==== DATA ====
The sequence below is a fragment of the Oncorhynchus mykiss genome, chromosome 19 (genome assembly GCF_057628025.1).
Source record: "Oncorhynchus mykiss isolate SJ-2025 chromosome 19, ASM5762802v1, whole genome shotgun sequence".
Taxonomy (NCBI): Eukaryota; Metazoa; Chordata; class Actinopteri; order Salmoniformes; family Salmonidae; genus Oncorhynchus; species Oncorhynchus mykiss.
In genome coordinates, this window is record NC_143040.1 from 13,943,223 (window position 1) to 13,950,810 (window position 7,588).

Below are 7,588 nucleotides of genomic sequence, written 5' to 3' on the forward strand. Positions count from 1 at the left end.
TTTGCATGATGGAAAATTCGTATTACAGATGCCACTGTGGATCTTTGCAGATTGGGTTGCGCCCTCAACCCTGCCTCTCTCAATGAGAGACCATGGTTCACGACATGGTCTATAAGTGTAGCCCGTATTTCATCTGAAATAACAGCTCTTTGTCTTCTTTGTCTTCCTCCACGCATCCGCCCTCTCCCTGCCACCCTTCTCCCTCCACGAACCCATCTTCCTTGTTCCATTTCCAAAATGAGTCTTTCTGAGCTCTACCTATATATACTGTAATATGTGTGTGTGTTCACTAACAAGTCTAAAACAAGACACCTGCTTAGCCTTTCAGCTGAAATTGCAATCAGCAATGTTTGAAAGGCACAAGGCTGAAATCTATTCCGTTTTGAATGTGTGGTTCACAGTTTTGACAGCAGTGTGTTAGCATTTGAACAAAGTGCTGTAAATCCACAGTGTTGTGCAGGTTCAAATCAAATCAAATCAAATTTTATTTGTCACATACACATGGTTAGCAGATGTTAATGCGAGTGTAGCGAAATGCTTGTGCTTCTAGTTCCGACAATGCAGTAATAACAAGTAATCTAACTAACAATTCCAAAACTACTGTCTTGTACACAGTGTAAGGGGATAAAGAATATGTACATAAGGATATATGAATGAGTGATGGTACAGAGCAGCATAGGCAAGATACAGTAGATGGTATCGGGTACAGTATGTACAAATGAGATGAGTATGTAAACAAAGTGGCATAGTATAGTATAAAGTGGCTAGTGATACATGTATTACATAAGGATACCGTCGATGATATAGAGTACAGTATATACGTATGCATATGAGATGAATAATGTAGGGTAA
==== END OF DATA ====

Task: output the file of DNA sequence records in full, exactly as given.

The sequence below is a fragment of the Oncorhynchus mykiss genome, chromosome 19 (genome assembly GCF_057628025.1).
Source record: "Oncorhynchus mykiss isolate SJ-2025 chromosome 19, ASM5762802v1, whole genome shotgun sequence".
Taxonomy (NCBI): Eukaryota; Metazoa; Chordata; class Actinopteri; order Salmoniformes; family Salmonidae; genus Oncorhynchus; species Oncorhynchus mykiss.
In genome coordinates, this window is record NC_143040.1 from 13,943,223 (window position 1) to 13,950,810 (window position 7,588).

Below are 7,588 nucleotides of genomic sequence, written 5' to 3' on the forward strand. Positions count from 1 at the left end.
TTTGCATGATGGAAAATTCGTATTACAGATGCCACTGTGGATCTTTGCAGATTGGGTTGCGCCCTCAACCCTGCCTCTCTCAATGAGAGACCATGGTTCACGACATGGTCTATAAGTGTAGCCCGTATTTCATCTGAAATAACAGCTCTTTGTCTTCTTTGTCTTCCTCCACGCATCCGCCCTCTCCCTGCCACCCTTCTCCCTCCACGAACCCATCTTCCTTGTTCCATTTCCAAAATGAGTCTTTCTGAGCTCTACCTATATATACTGTAATATGTGTGTGTGTTCACTAACAAGTCTAAAACAAGACACCTGCTTAGCCTTTCAGCTGAAATTGCAATCAGCAATGTTTGAAAGGCACAAGGCTGAAATCTATTCCGTTTTGAATGTGTGGTTCACAGTTTTGACAGCAGTGTGTTAGCATTTGAACAAAGTGCTGTAAATCCACAGTGTTGTGCAGGTTCAAATCAAATCAAATCAAATTTTATTTGTCACATACACATGGTTAGCAGATGTTAATGCGAGTGTAGCGAAATGCTTGTGCTTCTAGTTCCGACAATGCAGTAATAACAAGTAATCTAACTAACAATTCCAAAACTACTGTCTTGTACACAGTGTAAGGGGATAAAGAATATGTACATAAGGATATATGAATGAGTGATGGTACAGAGCAGCATAGGCAAGATACAGTAGATGGTATCGGGTACAGTATGTACAAATGAGATGAGTATGTAAACAAAGTGGCATAGTATAGTATAAAGTGGCTAGTGATACATGTATTACATAAGGATACCGTCGATGATATAGAGTACAGTATATACGTATGCATATGAGATGAATAATGTAGGGTAA